In agriculture, a cover crop is a mixture of seeds planted primarily to manage soil erosion, add organic matter, and increase soil fertility.
Randy Svitak and his son, Shane Svitak, both of Lincolnville, began to use cover crops two years ago. Following wheat harvest last spring, they decided to try combining sunflowers with a cover crop for a double benefit.
They were basing their experiment on reports from other farmers across the state who had done it with good results.
“I’m not sure if it’s the thing to do,” Randy Svitak said. “It is supposed to increase the yield, but if the yield is lower, we may not do it again.”
About 650 of the 800 acres planted to cover crops include sunflowers used to produce sunflower oil.
“We use a special brand of sunflowers that is supposed to be healthy,” Svitak said.
The cover-crop mixture contains about 10 varieties of plants, including mung beans, turnips, cowpeas, lentils, African cabbage, collards, rapeseed, mustard, sugar beets, and flax.
The seeds were put in the ground in two different ways. On some acres, sunflower seed was mixed with cover-crop seed and sown with a drill. On other acres, the cover-crop mixture was sown with a drill, and the sunflower seed was incorporated using a planter.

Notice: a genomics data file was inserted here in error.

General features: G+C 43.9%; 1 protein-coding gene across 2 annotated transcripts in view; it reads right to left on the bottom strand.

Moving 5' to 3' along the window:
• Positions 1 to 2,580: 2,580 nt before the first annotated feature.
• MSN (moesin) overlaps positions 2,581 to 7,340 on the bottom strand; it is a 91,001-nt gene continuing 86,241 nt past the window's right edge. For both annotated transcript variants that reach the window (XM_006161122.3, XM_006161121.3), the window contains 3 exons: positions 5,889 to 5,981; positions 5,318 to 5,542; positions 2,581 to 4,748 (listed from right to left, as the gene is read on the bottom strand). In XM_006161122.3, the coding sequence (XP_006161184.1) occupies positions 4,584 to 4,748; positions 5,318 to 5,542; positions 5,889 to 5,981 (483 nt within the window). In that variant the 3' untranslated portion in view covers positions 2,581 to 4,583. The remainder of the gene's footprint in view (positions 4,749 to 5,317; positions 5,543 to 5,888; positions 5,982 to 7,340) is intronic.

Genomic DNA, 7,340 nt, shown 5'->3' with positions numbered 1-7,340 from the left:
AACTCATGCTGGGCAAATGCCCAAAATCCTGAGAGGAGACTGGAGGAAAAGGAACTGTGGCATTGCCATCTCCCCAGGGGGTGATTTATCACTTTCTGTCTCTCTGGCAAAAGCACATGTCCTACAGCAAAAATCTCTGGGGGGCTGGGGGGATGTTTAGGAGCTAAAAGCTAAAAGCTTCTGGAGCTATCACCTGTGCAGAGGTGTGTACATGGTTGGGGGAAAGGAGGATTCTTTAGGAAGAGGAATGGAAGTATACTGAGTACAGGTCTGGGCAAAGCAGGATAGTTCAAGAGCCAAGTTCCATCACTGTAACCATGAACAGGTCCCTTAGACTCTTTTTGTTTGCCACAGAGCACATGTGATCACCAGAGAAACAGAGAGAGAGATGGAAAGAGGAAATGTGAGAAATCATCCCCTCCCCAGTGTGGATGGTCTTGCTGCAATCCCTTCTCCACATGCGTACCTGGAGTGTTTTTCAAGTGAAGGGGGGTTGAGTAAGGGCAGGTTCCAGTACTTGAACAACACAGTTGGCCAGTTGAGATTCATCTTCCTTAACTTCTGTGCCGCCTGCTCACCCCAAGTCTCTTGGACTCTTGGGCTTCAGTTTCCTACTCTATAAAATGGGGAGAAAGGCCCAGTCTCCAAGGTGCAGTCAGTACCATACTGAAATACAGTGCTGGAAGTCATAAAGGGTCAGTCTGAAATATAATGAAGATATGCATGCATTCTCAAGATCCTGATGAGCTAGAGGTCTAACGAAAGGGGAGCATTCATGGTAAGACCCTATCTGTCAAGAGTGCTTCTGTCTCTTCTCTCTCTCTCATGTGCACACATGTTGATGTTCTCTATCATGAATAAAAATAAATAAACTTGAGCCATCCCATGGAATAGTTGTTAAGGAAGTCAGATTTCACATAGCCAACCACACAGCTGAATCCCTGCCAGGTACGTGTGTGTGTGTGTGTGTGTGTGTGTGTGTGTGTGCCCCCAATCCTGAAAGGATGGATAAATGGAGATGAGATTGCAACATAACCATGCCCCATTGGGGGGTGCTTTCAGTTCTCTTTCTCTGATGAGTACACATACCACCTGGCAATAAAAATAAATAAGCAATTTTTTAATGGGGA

“It (the latter) meant two trips across the field, but the sunflowers planted with a planter produced a better stand than those sowed with the other crops,” Svitak said.
Haygrazer was incorporated into one field. Svitak said it grew so tall that it crowded out the other plants. Cattle are grazing the field.
Buckwheat, a white-flowering plant, was included in the cover crop because it is supposed to eliminate head moths in sunflowers. Svitak wasn’t sure if it was working because head moths haven’t been a problem in any sunflower fields this year.
Shane Svitak said the root crops — turnips, beets, and radishes — send roots deep into the soil to retrieve and use the nitrogen that has gone so deep it can’t be used by regular grain crops. The roots pulverize the soil and add organic matter.
The legumes in the mixture add nitrogen to the soil.
The men plan to harvest all of their sunflowers regardless of stand. They said the heads are huge where the stand is thin.
After the sunflowers are harvested, some of the remaining plants will be used for cattle to graze, and some will be left in the fields to freeze down. Corn and beans will be planted into the fields next spring.
The sunflowers will be back-hauled to Lamar, Colorado, for processing, using trucks transporting wheat from out west to Kansas City.
The men said cover-crop seed is expensive, and cover crops don’t pay off right away in terms of improved soil.
“We probably won’t see the results for a few years,” Shane Svitak said. “It’s a long-term thing.”